I propose that the transition from the premodern to the modern society has produced a comparable transition in the form that organizations take, and the roles being played by people who work within these organizations. Furthermore, there are comparable changes in organizational forms and roles that are taking place with the transition from a modern to postmodern society. In many cases, technology is the common element in bringing about the transition from premodern to modern and from modern to postmodern in both social structures and organizational forms and roles. New machine-based technologies created the industrial era, which transformed the ways in which people lived.
These technologies also produced the organizational transformations from premodern to modern. A new machine that can produce five thousand widgets an hour replaces low wage workers who can each mold only two hundred widgets per hour. The workers are now shifted to jobs that require monitoring of machine output or to jobs requiring the packaging of the widgets to be shipped halfway around the world. Other workers obtain a high school or even college education and enter the organization as marketing experts (so that potential buyers halfway around the world will come to believe that their life is unfulfilled without widgets). Others enter the modern organization as accountants (since monetary exchange has replaced bartering in a world where purchasers live many miles away). The largest number of workers now enter the organization as managers (for all of the other functionaries in the organization need to be coordinated, motivated and assessed). Thus, from the introduction of new technologies into an organization comes a sequence of events and decisions that produce new organizational forms and new organizational roles.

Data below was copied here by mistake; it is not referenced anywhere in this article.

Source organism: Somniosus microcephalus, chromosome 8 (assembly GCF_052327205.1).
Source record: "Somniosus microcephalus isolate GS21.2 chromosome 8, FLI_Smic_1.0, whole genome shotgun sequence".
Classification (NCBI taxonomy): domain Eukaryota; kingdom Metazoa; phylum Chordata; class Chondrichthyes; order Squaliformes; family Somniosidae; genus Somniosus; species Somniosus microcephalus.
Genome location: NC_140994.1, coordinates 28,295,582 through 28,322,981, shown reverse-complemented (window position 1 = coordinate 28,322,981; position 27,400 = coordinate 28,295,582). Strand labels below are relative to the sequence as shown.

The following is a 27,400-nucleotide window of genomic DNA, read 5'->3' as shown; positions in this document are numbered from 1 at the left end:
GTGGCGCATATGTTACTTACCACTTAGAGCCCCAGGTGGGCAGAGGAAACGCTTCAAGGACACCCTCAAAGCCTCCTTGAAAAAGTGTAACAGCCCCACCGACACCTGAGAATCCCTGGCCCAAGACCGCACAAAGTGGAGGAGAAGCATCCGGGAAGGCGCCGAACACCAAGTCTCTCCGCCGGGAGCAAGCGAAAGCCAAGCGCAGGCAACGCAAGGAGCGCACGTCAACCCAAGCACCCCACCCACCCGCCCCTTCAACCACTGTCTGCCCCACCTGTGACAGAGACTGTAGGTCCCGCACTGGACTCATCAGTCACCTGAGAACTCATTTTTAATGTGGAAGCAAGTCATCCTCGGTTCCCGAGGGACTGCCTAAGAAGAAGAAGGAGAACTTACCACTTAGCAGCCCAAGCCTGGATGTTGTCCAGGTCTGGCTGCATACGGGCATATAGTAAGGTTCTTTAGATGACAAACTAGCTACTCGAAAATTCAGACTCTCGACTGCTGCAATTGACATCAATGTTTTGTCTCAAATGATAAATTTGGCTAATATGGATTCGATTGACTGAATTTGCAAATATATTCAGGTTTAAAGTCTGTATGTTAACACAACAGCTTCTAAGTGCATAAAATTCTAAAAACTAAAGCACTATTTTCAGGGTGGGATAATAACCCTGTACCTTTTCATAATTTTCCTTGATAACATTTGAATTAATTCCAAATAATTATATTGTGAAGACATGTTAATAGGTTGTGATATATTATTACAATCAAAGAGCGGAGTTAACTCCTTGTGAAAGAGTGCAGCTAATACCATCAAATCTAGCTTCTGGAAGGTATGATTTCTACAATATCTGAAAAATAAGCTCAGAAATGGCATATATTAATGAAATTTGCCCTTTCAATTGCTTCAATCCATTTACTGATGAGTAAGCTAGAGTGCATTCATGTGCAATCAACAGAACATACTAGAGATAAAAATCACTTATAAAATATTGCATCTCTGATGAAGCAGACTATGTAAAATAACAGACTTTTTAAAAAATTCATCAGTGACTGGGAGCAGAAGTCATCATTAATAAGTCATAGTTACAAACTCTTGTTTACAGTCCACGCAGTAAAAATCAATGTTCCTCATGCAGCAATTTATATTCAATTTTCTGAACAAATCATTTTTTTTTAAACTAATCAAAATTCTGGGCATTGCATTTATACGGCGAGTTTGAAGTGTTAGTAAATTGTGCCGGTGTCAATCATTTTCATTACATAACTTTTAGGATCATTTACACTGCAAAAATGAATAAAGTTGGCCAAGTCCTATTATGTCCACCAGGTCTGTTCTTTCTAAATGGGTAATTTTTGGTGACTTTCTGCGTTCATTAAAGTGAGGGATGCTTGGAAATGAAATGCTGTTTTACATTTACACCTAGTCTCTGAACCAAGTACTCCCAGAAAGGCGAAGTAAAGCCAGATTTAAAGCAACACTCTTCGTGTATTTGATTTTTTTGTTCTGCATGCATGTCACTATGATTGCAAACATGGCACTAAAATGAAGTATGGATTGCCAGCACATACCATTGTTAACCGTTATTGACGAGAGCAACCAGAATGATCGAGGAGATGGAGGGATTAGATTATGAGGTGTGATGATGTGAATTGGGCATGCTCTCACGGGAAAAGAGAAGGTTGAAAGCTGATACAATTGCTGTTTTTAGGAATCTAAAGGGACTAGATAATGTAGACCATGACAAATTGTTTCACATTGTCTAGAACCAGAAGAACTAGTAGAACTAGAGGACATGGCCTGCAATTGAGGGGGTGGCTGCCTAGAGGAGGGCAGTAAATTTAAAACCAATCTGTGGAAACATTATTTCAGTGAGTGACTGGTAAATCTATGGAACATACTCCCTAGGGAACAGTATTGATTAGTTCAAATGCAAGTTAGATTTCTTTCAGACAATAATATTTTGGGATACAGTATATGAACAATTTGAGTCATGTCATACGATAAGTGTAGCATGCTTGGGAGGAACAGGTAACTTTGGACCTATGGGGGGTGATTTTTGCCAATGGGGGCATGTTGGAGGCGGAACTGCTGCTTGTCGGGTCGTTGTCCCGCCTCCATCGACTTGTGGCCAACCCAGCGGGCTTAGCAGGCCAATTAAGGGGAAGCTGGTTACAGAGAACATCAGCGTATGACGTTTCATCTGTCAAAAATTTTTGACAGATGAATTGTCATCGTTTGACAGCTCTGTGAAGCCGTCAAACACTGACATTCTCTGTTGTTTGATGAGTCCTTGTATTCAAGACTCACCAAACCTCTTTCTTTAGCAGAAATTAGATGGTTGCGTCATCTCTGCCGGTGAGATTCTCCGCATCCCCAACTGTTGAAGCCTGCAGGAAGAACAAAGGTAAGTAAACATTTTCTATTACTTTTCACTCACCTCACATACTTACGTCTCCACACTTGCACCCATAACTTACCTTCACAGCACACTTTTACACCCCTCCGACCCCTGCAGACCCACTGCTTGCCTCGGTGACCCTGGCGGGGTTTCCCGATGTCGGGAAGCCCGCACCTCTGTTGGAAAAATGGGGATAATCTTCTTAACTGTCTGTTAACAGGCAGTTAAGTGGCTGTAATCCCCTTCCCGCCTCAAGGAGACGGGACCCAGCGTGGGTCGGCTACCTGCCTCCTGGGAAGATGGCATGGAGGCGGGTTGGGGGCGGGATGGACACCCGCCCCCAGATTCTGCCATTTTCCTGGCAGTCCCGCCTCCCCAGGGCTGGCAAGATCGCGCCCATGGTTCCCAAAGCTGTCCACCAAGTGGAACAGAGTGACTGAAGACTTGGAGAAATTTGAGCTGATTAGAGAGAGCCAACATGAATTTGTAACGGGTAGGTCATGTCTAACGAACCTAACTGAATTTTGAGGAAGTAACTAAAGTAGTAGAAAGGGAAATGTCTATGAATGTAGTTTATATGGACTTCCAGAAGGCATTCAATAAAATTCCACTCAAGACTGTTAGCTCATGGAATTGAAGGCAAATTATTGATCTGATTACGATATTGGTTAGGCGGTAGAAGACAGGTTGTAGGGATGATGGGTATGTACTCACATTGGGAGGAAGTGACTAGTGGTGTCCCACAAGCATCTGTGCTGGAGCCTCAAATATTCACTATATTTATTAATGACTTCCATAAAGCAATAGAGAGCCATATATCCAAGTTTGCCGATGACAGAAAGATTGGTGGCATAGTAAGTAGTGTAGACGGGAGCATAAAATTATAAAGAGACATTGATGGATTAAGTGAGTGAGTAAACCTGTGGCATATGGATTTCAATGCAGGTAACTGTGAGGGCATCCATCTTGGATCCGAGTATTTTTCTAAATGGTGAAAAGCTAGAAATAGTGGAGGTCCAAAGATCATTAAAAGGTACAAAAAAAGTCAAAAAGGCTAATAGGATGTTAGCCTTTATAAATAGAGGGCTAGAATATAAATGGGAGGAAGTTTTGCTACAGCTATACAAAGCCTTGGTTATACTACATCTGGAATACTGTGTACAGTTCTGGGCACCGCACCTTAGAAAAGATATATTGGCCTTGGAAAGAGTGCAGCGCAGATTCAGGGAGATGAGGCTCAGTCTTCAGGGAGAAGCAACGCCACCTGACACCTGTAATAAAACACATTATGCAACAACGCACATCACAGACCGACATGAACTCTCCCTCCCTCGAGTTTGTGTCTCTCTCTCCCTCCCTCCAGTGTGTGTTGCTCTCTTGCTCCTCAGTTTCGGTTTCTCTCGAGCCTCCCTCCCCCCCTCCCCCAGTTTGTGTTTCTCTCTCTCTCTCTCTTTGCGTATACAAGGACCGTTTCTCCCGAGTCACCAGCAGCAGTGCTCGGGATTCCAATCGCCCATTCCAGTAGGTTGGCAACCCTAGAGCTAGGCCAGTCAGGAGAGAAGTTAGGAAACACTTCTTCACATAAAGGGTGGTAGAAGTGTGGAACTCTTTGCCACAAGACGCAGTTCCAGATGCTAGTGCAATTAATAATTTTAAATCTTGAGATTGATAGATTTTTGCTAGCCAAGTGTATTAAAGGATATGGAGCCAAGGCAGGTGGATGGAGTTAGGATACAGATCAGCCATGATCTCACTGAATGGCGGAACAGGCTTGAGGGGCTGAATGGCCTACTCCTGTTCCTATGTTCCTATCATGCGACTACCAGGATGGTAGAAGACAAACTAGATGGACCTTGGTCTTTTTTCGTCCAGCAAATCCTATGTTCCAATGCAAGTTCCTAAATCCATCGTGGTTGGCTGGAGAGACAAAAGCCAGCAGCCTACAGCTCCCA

A similar case can be made regarding the transition from modern to postmodern social structures and organizational forms and roles. Technology has once again served as the primary transformer of both social and organizational structures. We are therefore in an excellent position to learn from the previous technological impacts that transformed our premodern societies. As Justin Fox noted in a special 1999 issue of Fortune (anticipating the new century):